Systematic violence on residents is a human rights violation. Besides that, it is important to remember that democracy is a part of our basic structure. Representative democracy is what we have chosen for our democratic governance. Political parties and their workers are at the heart of this democratic polity.  Systematic attacks on workers and supporters of a particular political party are against the very concept of democracy.

Government impunity to barbaric acts of workers of the ruling party goes to the heart of constitutional governance. Therefore, such repeated attacks, especially in large numbers, show the failure of constitutional governance in the state – res ipsa loquitur.

The continued apathy of the state machinery to bring these vicious perpetrators to justice also shows the breakdown of the constitutional machinery in the state. Such state protected, if not sponsored, violence is much beyond the legal definitions and contours of ‘law and order’ and ‘public order’.[4]

In such circumstances, it is the constitutional duty of the Union Government to proclaim a partial President’s Rule in the state to set the state machinery in order. The Union Government owes this duty to the “state” which is constituted of its residents.

Legal Requirements

If such a proclamation is issued, the proclamation must record all data and grounds showing the magnitude and gravity of the violence. The proclamation ought to record instances of inaction of state machinery which has led the Union Government to believe that the government of the state is not being “carried on in accordance with the provisions of this Constitution”.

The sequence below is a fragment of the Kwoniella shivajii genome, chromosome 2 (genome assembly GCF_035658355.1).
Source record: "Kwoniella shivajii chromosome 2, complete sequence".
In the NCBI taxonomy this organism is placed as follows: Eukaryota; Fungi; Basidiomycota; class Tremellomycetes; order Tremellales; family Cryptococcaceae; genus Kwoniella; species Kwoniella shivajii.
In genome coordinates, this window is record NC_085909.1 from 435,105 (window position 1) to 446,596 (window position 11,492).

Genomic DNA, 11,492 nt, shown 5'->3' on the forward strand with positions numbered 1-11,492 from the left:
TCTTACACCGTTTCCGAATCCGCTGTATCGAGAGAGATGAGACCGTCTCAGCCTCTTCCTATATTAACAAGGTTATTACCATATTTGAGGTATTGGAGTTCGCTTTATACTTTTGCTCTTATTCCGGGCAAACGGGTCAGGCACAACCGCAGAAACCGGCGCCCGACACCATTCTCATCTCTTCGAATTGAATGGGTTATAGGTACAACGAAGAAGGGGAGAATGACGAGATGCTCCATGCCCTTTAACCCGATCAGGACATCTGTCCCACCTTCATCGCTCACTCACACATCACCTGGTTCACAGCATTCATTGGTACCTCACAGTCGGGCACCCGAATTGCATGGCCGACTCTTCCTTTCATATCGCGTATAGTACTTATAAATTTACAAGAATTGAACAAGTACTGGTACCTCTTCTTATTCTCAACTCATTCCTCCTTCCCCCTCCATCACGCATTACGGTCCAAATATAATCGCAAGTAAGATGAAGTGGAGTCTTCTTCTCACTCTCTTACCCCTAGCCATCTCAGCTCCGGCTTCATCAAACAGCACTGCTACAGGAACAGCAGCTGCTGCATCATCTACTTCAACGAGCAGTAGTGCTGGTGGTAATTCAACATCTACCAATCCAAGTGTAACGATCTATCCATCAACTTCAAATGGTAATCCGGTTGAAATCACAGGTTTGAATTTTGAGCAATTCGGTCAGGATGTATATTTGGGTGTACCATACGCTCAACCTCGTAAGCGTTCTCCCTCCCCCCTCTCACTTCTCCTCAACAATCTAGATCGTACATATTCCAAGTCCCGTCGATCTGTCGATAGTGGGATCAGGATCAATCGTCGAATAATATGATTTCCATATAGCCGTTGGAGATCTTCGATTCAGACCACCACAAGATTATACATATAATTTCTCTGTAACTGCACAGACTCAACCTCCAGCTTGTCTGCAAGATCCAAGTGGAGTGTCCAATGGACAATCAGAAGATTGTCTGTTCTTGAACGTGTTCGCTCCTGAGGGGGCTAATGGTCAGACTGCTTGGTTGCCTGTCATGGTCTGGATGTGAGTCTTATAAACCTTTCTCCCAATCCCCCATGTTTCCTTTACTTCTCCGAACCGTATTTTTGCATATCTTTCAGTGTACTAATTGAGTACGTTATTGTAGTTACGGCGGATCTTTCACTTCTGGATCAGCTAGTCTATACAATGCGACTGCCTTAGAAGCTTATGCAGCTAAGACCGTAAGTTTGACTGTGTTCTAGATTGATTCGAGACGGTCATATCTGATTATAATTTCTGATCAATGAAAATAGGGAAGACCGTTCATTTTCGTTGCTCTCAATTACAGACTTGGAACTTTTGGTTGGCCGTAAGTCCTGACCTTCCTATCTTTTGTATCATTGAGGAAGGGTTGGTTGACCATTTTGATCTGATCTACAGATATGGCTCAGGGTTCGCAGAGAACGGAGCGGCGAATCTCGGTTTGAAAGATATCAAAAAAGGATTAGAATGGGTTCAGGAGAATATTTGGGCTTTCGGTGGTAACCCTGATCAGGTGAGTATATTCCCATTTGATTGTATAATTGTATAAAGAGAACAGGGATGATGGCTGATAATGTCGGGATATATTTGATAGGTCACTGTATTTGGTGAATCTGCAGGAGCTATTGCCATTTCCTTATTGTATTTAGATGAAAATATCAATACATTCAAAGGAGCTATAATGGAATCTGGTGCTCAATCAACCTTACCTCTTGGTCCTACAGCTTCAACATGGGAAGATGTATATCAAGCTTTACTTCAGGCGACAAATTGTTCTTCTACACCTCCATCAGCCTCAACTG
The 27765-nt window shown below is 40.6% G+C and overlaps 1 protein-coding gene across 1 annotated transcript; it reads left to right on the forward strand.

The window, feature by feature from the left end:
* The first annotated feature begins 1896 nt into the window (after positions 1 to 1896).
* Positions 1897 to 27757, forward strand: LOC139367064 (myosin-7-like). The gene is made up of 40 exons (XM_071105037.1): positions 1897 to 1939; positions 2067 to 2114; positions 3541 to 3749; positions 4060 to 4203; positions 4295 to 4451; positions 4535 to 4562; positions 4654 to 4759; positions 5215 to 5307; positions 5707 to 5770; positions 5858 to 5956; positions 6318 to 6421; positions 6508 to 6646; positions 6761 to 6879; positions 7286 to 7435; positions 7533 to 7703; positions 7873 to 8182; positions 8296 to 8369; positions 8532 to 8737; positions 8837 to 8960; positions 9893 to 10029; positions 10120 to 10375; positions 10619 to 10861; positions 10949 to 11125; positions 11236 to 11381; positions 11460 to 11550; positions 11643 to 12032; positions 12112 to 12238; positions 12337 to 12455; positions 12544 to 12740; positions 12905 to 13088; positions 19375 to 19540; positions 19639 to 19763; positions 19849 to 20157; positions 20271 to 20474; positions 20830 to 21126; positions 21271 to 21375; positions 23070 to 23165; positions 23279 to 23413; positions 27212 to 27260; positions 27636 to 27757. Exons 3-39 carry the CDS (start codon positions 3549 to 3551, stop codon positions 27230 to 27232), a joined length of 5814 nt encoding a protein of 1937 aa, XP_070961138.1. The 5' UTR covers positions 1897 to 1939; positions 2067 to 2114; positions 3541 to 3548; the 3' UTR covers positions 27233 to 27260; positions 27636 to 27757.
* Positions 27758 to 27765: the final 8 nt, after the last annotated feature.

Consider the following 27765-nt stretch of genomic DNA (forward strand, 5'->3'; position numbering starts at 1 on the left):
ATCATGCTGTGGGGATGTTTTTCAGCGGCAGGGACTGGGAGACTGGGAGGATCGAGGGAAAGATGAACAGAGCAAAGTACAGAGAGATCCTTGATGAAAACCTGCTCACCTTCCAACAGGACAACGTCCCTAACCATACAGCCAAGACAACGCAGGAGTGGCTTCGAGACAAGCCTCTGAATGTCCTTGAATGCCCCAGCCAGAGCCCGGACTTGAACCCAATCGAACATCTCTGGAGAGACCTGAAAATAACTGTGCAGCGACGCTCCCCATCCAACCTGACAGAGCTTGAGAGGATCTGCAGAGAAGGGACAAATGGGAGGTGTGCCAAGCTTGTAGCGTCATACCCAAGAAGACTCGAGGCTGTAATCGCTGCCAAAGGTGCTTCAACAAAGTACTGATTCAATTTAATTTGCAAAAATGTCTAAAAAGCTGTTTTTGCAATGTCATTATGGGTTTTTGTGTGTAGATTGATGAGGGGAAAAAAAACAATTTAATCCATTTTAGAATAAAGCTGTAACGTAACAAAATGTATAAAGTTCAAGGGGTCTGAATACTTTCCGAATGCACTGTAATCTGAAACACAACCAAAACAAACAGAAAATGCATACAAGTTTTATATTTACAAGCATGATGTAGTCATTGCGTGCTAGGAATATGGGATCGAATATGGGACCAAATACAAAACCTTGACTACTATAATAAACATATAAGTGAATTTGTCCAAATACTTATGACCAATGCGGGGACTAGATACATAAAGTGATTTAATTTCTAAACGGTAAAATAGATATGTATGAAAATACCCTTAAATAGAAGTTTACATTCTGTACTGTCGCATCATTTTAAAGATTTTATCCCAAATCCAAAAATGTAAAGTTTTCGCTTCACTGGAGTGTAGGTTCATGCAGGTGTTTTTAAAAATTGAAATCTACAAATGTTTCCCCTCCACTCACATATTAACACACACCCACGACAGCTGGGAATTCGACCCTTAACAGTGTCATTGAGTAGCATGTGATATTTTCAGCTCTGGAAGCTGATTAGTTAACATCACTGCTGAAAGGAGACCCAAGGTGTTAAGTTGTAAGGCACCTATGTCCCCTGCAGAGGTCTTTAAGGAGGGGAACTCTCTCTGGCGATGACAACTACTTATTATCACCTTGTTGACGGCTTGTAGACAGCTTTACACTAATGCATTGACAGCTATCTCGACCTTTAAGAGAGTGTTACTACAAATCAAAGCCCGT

Furthermore, the proclamation ought to consider the report received from the Governor of the state on the situation. Under the Constitution, it is foremost the duty of the Governor to keep a watch on “how the administrative machinery and each organ of the constitutional government is working in the state”.[5]

Though judicial review of such a proclamation is limited and the test of subjective satisfaction laid down by the Supreme Court in the Barium Chemicals Case[6] would apply, a proclamation, if issued, would be assessed on whether there was material on record compelling such a decision, or whether the decision was tainted by extraneous reasons.[7]

Finally, the Union Government must remember that a proclamation of this nature is a measure of last resort. Constitutionalism would demand substantial and in-spirit adherence to the recommendations made in Section 8 of the Sarkaria Commission on Centre-State Relations.[8]


If the magnitude of the reportage on the atrocities committed on supporters of a certain political party in the State of West Bengal are true, it is the constitutional duty of the Central Government to proclaim a partial President’s Rule in the state.

Firstly, the President’s Rule could proclaim and take over the Ministry of Home and Hill Affairs of the State Government of West Bengal, in order to take over policing in the state.

Secondly, along with the above, the President’s Rule must also proclaim and takeover the Department of Personnel and Administrative Reforms & e-Governance, with the aim to conduct departmental inquiries against all government officers and staff- police-personnel or otherwise- who are found guilty of dereliction of duty in this regard, directly or indirectly.

Hopefully, with a strong signal from the Union Government, the state bureaucracy will remember its constitutional duties, even if the government of the day chooses to look the other way.


[1] S.R. Bommai v. Union of India cited as (1994) 3 SCC 1. Also, see Extra-Judicial Execution Victim Families Assn. v. Union of India, (2016) 14 SCC 536

[3] State of Rajasthan v. Union of India, (1977) 3 SCC 592

[4] Ashok Kumar v. Delhi Admn., (1982) 2 SCC 403

[5] State of Rajasthan v. Union of India, (1977) 3 SCC 592

[6] Barium Chemicals Ltd. v. Company Law Board, 1966 Supp SCR 311

[7] S.R. Bommai v. Union of India, (1994) 3 SCC 1

[8] http://interstatecouncil.nic.in/wp-content/uploads/2015/06/CHAPTERVI.pdf


[Author is an Advocate practicing at the Supreme Court of India]